Monday, December 14, 2015

Who is the owner of this famous hand?

 Do you know the answer?  Search your feelings, you know it to be true!
 Search your feelings, you know it to be true!
 Click on the picture to vote and comment

Wednesday, November 25, 2015

Help others by Participating in Dupuytren's research

Participate in Dupuytren's research

The International Dupuytren Data Bank is now live.
Independent. Crowdsourced. Massive. Free.
The biggest Dupuytren research study ever.
If you have Dupuytren disease, enroll now at 

Dupuytren Nodules
Dupuytren Knuckle Pads
Dupuytren Cord
Dupuytren Contracture

Saturday, August 22, 2015

Hand Center Patient Education

http://www.handctr.comCaring and experienced.Call today for a free consultation.

Friday, July 17, 2015

Firecracker or Fireworks Injuries

Firecracker or Fireworks Injuries

With all the recent media attention on Fire works HAND injury it important to review safety tips and to remind the public that this is not a new problem. The ASSH, State Fire Marshalls, Public officlals and Health Care Personnel have been advocating for Fireworks Safety for years to try to  prevent these injuries.

According to the Consumer Product Safety Commission, national losses involving fireworks amount to 3 deaths and 10,527 injuries annually.  Hand and finger injuries are the most common and account for 32 percent of all injuries. Head and eye injuries occur with about the same frequency, equaling 19 and 18 percent of total injuries.
Furthermore recent data from the U.S. Consumer Product Safety Commission,revealed that 50% of all reported fireworks-related injuries from June 17-July 17, 2011,  were to fingers, hands, and arms. These injuries included burns, lacerations, fractures, and traumatic amputation.
2013 Report Data reveals In 2013, there were eight deaths and an estimated 11,400 consumers who sustained injuries related to fireworks. This is an increase from 8,700 injuries in 2012. Sixty-five percent, or 7,400, of the injuries in 2013 occurred in the 30 days surrounding July 4, 2013. CPSC staff reviewed fireworks incident reports from hospital emergency rooms, death certificate files, news clippings and other sources to estimate deaths, injuries and incident scenarios. Injuries were frequently the result of the user playing with lit fireworks or igniting fireworks while holding the device. Consumers also reported injuries related to devices that malfunctioned or devices that did not work as expected, including injuries due to errant flight paths, devices that tipped over and blowouts.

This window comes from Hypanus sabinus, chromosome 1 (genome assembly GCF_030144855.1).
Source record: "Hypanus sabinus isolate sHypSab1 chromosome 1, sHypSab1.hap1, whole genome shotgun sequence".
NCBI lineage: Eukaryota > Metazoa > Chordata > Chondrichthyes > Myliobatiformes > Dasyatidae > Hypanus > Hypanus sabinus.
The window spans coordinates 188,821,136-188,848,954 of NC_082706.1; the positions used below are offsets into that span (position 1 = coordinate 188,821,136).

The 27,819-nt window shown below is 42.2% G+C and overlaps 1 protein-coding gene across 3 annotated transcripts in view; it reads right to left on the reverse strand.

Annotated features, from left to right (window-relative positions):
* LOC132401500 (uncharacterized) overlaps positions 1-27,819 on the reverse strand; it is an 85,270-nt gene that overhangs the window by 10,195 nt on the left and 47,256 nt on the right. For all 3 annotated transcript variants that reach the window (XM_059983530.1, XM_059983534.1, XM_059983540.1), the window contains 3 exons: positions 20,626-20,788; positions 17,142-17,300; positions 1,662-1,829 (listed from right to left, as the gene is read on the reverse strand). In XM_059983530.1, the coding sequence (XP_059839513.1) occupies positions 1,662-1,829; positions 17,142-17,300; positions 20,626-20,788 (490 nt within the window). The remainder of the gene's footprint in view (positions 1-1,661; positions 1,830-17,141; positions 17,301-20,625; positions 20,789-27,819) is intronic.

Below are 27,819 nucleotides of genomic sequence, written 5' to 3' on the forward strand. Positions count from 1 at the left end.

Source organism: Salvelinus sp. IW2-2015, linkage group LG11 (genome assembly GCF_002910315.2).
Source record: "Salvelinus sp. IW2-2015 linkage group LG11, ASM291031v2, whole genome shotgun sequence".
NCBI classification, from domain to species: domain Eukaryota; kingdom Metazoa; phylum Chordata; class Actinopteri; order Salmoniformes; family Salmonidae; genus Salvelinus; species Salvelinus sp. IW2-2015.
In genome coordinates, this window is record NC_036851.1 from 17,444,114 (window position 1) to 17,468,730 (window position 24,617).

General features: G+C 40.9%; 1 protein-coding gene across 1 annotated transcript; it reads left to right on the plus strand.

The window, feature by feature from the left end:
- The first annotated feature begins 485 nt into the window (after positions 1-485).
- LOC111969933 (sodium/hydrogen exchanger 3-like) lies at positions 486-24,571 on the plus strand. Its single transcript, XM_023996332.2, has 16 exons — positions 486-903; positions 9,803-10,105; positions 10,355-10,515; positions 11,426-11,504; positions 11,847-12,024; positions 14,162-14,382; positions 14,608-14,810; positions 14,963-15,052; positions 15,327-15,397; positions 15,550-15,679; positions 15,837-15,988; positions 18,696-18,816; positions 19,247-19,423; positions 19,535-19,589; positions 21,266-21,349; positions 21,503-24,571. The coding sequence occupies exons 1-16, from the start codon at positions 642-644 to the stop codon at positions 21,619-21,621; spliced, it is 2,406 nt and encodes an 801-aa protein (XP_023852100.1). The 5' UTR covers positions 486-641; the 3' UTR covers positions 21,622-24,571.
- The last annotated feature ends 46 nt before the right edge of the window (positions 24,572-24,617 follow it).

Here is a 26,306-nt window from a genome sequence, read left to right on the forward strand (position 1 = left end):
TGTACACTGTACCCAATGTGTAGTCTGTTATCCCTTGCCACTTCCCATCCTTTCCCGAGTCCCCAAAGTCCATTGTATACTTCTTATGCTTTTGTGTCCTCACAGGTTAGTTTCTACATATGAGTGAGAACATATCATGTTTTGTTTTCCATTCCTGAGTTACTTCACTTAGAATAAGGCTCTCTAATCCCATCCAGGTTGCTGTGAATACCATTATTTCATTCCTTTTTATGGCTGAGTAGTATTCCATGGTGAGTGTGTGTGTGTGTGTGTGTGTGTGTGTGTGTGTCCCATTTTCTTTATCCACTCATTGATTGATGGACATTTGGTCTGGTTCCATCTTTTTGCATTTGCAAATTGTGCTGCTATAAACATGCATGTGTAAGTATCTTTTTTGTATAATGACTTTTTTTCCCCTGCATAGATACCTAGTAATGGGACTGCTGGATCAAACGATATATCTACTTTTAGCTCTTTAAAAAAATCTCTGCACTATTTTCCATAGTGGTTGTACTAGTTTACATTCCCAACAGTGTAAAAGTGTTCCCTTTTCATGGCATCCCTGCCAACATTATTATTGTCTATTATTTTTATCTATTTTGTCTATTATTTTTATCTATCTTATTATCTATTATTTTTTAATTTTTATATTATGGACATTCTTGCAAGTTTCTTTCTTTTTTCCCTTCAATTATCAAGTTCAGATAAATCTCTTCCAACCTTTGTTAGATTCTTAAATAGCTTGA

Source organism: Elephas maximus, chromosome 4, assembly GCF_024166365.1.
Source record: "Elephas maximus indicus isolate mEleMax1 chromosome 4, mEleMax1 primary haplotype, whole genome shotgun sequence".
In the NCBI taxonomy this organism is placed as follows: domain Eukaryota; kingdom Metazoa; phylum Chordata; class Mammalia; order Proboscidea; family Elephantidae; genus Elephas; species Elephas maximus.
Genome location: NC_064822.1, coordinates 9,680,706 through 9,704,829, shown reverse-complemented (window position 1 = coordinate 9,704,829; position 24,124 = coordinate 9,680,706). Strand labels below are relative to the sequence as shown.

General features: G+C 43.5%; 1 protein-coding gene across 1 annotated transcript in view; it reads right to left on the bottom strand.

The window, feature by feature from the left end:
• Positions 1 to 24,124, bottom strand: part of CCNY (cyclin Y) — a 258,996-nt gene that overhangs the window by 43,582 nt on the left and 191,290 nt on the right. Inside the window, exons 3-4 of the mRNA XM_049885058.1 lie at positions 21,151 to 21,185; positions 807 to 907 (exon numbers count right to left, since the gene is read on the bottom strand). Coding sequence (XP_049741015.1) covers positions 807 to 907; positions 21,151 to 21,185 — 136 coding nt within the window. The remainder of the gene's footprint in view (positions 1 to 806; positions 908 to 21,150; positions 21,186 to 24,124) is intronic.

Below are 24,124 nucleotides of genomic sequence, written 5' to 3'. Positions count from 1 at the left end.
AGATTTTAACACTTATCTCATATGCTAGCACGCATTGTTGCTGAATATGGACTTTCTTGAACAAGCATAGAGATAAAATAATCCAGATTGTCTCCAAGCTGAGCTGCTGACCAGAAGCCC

Of the finger, hand, and arm injuries, the majority of injuries were caused from accidents involving firecrackers, bottle rockets, and sparklers— the three firework-types most often used in a backyard environment. Accidents involving firecrackers, bottle rockets, and hand-held sparklers totaled 57% of all firework injuries (source: American Pyrotechnic Association).
A review of firework mishaps shows a variety of factors contribute to the typical mishap. Most pre-school age victims are injured by fireworks ignited by someone else, while older children who are injured are usually lighting the fireworks themselves. Children under age five are commonly hurt by rocket-type fireworks; small firecrackers and ground spinners injure the majority of children between the ages of 5 and 14. Most of the injuries associated with large, illegal firecrackers such as M-80's are to older teenagers or adults.

For more information concerning fireworks safety click here.

Wednesday, July 8, 2015

Dupuytren's Disease new VIDEO UPDATE

Dupuytren's Disease

A brief video  which highlights various stages of untreated Dupuytren's. NOTE: having a small bump or nodule or even a small cord DOES NOT MEAN that this will progress. MANY DO NOT PROGRESS. This video is a composite of many patients. READ ON FOR MORE INFORMATION and for explanation of these terms.

Dupuytren's Disease

What is Dupuytren's disease?

Dupuytren’s disease is an abnormal thickening of the tissue just beneath the skin known as fascia. This thickening occurs in the palm and can extend into the fingers (see Figure 1). Firm cords and lumps may develop that can cause the fingers to bend into the palm (see Figure 2), in which case it is described as Dupuytren’s contracture. Although the skin may become involved in the process, the deeper structures—such as the tendons—are not directly involved. Occasionally, the disease will cause thickening on top of the finger knuckles (knuckle pads), or nodules or cords within the soles of the feet (plantar fibromatosis).  Dupuytren's Disease is named after a French anatomist and military surgeon Baron Guillaume Dupuytren(1777-1835).

What causes Dupuytren's disease?

The cause of Dupuytren’s disease is unknown but may be associated with certain biochemical factors within the involved fascia. The problem is more common in men over age 40 and in people of northern European descent. There is no proven evidence that hand injuries or specific occupational exposures lead to a higher risk of developing Dupuytren’s disease.

What are the symptoms and signs of Dupuytren's disease?

Symptoms of Dupuytren’s disease usually include lumps and pits within the palm. The lumps are generally firm and adherent to the skin. Thick cords may develop, extending from the palm into one or more fingers, with the ring and little fingers most commonly affected. These cords may be mistaken for tendons, but they actually lie between the skin and the tendons. These cords cause bending or contractures of the fingers. In many cases, both hands are affected, although the degree of involvement may vary.